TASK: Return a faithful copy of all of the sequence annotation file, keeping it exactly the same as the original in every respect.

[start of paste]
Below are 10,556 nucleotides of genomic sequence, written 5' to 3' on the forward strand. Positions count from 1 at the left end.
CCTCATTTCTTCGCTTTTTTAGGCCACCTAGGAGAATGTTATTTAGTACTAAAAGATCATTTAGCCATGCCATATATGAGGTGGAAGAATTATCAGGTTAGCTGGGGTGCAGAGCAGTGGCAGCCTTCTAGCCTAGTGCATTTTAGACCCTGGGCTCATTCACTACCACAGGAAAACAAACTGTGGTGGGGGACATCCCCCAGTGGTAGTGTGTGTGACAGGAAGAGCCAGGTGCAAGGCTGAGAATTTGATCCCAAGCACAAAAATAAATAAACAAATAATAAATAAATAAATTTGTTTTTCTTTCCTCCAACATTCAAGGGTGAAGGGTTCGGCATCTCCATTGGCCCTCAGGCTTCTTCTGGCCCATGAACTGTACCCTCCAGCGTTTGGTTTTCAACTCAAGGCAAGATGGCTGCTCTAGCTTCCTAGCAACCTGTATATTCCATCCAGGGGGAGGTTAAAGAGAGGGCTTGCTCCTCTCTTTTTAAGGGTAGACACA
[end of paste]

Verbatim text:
Below are 10,556 nucleotides of genomic sequence, written 5' to 3' on the forward strand. Positions count from 1 at the left end.
CCTCATTTCTTCGCTTTTTTAGGCCACCTAGGAGAATGTTATTTAGTACTAAAAGATCATTTAGCCATGCCATATATGAGGTGGAAGAATTATCAGGTTAGCTGGGGTGCAGAGCAGTGGCAGCCTTCTAGCCTAGTGCATTTTAGACCCTGGGCTCATTCACTACCACAGGAAAACAAACTGTGGTGGGGGACATCCCCCAGTGGTAGTGTGTGTGACAGGAAGAGCCAGGTGCAAGGCTGAGAATTTGATCCCAAGCACAAAAATAAATAAACAAATAATAAATAAATAAATTTGTTTTTCTTTCCTCCAACATTCAAGGGTGAAGGGTTCGGCATCTCCATTGGCCCTCAGGCTTCTTCTGGCCCATGAACTGTACCCTCCAGCGTTTGGTTTTCAACTCAAGGCAAGATGGCTGCTCTAGCTTCCTAGCAACCTGTATATTCCATCCAGGGGGAGGTTAAAGAGAGGGCTTGCTCCTCTCTTTTTAAGGGTAGACACA